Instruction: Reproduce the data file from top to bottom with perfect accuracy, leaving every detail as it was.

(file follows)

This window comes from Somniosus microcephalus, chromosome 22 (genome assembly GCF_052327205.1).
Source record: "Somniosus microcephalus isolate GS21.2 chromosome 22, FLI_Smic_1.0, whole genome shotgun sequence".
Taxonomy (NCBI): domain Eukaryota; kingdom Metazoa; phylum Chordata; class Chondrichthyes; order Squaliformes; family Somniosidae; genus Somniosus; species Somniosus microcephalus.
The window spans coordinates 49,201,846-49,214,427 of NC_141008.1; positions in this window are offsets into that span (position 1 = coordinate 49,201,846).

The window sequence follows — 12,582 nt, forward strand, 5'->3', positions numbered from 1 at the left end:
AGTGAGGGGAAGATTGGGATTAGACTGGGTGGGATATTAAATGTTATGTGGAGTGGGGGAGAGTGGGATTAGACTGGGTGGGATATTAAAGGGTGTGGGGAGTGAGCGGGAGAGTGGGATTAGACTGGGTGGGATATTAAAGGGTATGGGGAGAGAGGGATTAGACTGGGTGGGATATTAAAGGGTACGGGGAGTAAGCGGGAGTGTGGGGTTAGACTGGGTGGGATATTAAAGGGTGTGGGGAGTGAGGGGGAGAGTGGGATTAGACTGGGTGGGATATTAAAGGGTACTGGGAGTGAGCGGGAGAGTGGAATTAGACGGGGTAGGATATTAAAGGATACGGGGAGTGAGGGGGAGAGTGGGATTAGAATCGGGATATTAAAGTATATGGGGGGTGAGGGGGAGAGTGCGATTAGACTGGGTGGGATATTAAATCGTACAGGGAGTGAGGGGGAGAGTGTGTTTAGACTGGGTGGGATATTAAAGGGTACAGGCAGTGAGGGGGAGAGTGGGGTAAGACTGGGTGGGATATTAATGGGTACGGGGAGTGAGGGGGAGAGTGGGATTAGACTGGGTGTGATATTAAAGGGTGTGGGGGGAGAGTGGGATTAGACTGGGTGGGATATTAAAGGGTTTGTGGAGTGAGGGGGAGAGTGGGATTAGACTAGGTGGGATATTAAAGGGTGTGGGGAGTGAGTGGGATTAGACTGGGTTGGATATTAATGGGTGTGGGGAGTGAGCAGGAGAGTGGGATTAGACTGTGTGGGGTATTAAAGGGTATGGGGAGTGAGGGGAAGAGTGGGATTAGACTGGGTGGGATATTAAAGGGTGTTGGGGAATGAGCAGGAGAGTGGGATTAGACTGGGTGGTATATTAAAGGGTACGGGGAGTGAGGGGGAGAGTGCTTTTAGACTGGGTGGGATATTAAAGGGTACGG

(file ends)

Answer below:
This window comes from Somniosus microcephalus, chromosome 22 (genome assembly GCF_052327205.1).
Source record: "Somniosus microcephalus isolate GS21.2 chromosome 22, FLI_Smic_1.0, whole genome shotgun sequence".
Taxonomy (NCBI): domain Eukaryota; kingdom Metazoa; phylum Chordata; class Chondrichthyes; order Squaliformes; family Somniosidae; genus Somniosus; species Somniosus microcephalus.
The window spans coordinates 49,201,846-49,214,427 of NC_141008.1; positions in this window are offsets into that span (position 1 = coordinate 49,201,846).

The window sequence follows — 12,582 nt, forward strand, 5'->3', positions numbered from 1 at the left end:
AGTGAGGGGAAGATTGGGATTAGACTGGGTGGGATATTAAATGTTATGTGGAGTGGGGGAGAGTGGGATTAGACTGGGTGGGATATTAAAGGGTGTGGGGAGTGAGCGGGAGAGTGGGATTAGACTGGGTGGGATATTAAAGGGTATGGGGAGAGAGGGATTAGACTGGGTGGGATATTAAAGGGTACGGGGAGTAAGCGGGAGTGTGGGGTTAGACTGGGTGGGATATTAAAGGGTGTGGGGAGTGAGGGGGAGAGTGGGATTAGACTGGGTGGGATATTAAAGGGTACTGGGAGTGAGCGGGAGAGTGGAATTAGACGGGGTAGGATATTAAAGGATACGGGGAGTGAGGGGGAGAGTGGGATTAGAATCGGGATATTAAAGTATATGGGGGGTGAGGGGGAGAGTGCGATTAGACTGGGTGGGATATTAAATCGTACAGGGAGTGAGGGGGAGAGTGTGTTTAGACTGGGTGGGATATTAAAGGGTACAGGCAGTGAGGGGGAGAGTGGGGTAAGACTGGGTGGGATATTAATGGGTACGGGGAGTGAGGGGGAGAGTGGGATTAGACTGGGTGTGATATTAAAGGGTGTGGGGGGAGAGTGGGATTAGACTGGGTGGGATATTAAAGGGTTTGTGGAGTGAGGGGGAGAGTGGGATTAGACTAGGTGGGATATTAAAGGGTGTGGGGAGTGAGTGGGATTAGACTGGGTTGGATATTAATGGGTGTGGGGAGTGAGCAGGAGAGTGGGATTAGACTGTGTGGGGTATTAAAGGGTATGGGGAGTGAGGGGAAGAGTGGGATTAGACTGGGTGGGATATTAAAGGGTGTTGGGGAATGAGCAGGAGAGTGGGATTAGACTGGGTGGTATATTAAAGGGTACGGGGAGTGAGGGGGAGAGTGCTTTTAGACTGGGTGGGATATTAAAGGGTACGG